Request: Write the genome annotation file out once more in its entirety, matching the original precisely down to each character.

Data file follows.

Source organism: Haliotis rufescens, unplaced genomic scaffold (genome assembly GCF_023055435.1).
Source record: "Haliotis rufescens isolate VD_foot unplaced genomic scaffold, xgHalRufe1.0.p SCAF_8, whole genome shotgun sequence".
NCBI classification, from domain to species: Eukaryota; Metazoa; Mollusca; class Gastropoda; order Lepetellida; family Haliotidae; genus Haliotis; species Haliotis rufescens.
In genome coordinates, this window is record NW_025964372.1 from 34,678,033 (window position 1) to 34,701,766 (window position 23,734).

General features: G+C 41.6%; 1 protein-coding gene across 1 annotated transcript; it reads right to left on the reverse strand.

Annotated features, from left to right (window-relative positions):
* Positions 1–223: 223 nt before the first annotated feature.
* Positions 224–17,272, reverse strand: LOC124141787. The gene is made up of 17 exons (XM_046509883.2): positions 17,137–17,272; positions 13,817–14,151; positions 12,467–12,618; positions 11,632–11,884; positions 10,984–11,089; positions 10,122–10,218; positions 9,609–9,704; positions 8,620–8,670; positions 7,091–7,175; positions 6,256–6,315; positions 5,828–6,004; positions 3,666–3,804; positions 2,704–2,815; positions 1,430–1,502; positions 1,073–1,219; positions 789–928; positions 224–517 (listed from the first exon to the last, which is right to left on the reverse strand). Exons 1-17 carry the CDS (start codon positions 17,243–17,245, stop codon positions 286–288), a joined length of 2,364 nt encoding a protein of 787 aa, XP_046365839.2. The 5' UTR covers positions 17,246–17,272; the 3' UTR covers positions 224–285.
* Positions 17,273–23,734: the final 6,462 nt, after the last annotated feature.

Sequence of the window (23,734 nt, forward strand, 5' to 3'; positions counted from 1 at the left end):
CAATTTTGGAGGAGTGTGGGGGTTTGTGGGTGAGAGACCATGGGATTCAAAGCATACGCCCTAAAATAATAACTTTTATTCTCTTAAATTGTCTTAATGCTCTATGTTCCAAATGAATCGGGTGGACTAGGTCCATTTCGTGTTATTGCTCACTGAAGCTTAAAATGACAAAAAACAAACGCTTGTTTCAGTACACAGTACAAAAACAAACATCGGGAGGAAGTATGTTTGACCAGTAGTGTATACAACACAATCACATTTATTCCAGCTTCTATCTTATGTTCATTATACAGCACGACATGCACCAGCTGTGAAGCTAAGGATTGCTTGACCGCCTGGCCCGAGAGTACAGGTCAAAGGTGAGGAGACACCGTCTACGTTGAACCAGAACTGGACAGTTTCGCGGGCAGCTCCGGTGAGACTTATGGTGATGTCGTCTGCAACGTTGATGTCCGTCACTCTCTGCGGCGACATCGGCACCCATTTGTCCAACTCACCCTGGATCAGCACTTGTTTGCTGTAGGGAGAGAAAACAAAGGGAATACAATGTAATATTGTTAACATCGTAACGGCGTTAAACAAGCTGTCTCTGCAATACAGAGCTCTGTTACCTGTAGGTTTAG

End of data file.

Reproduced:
Source organism: Haliotis rufescens, unplaced genomic scaffold (genome assembly GCF_023055435.1).
Source record: "Haliotis rufescens isolate VD_foot unplaced genomic scaffold, xgHalRufe1.0.p SCAF_8, whole genome shotgun sequence".
NCBI classification, from domain to species: Eukaryota; Metazoa; Mollusca; class Gastropoda; order Lepetellida; family Haliotidae; genus Haliotis; species Haliotis rufescens.
In genome coordinates, this window is record NW_025964372.1 from 34,678,033 (window position 1) to 34,701,766 (window position 23,734).

General features: G+C 41.6%; 1 protein-coding gene across 1 annotated transcript; it reads right to left on the reverse strand.

Annotated features, from left to right (window-relative positions):
* Positions 1–223: 223 nt before the first annotated feature.
* Positions 224–17,272, reverse strand: LOC124141787. The gene is made up of 17 exons (XM_046509883.2): positions 17,137–17,272; positions 13,817–14,151; positions 12,467–12,618; positions 11,632–11,884; positions 10,984–11,089; positions 10,122–10,218; positions 9,609–9,704; positions 8,620–8,670; positions 7,091–7,175; positions 6,256–6,315; positions 5,828–6,004; positions 3,666–3,804; positions 2,704–2,815; positions 1,430–1,502; positions 1,073–1,219; positions 789–928; positions 224–517 (listed from the first exon to the last, which is right to left on the reverse strand). Exons 1-17 carry the CDS (start codon positions 17,243–17,245, stop codon positions 286–288), a joined length of 2,364 nt encoding a protein of 787 aa, XP_046365839.2. The 5' UTR covers positions 17,246–17,272; the 3' UTR covers positions 224–285.
* Positions 17,273–23,734: the final 6,462 nt, after the last annotated feature.

Sequence of the window (23,734 nt, forward strand, 5' to 3'; positions counted from 1 at the left end):
CAATTTTGGAGGAGTGTGGGGGTTTGTGGGTGAGAGACCATGGGATTCAAAGCATACGCCCTAAAATAATAACTTTTATTCTCTTAAATTGTCTTAATGCTCTATGTTCCAAATGAATCGGGTGGACTAGGTCCATTTCGTGTTATTGCTCACTGAAGCTTAAAATGACAAAAAACAAACGCTTGTTTCAGTACACAGTACAAAAACAAACATCGGGAGGAAGTATGTTTGACCAGTAGTGTATACAACACAATCACATTTATTCCAGCTTCTATCTTATGTTCATTATACAGCACGACATGCACCAGCTGTGAAGCTAAGGATTGCTTGACCGCCTGGCCCGAGAGTACAGGTCAAAGGTGAGGAGACACCGTCTACGTTGAACCAGAACTGGACAGTTTCGCGGGCAGCTCCGGTGAGACTTATGGTGATGTCGTCTGCAACGTTGATGTCCGTCACTCTCTGCGGCGACATCGGCACCCATTTGTCCAACTCACCCTGGATCAGCACTTGTTTGCTGTAGGGAGAGAAAACAAAGGGAATACAATGTAATATTGTTAACATCGTAACGGCGTTAAACAAGCTGTCTCTGCAATACAGAGCTCTGTTACCTGTAGGTTTAG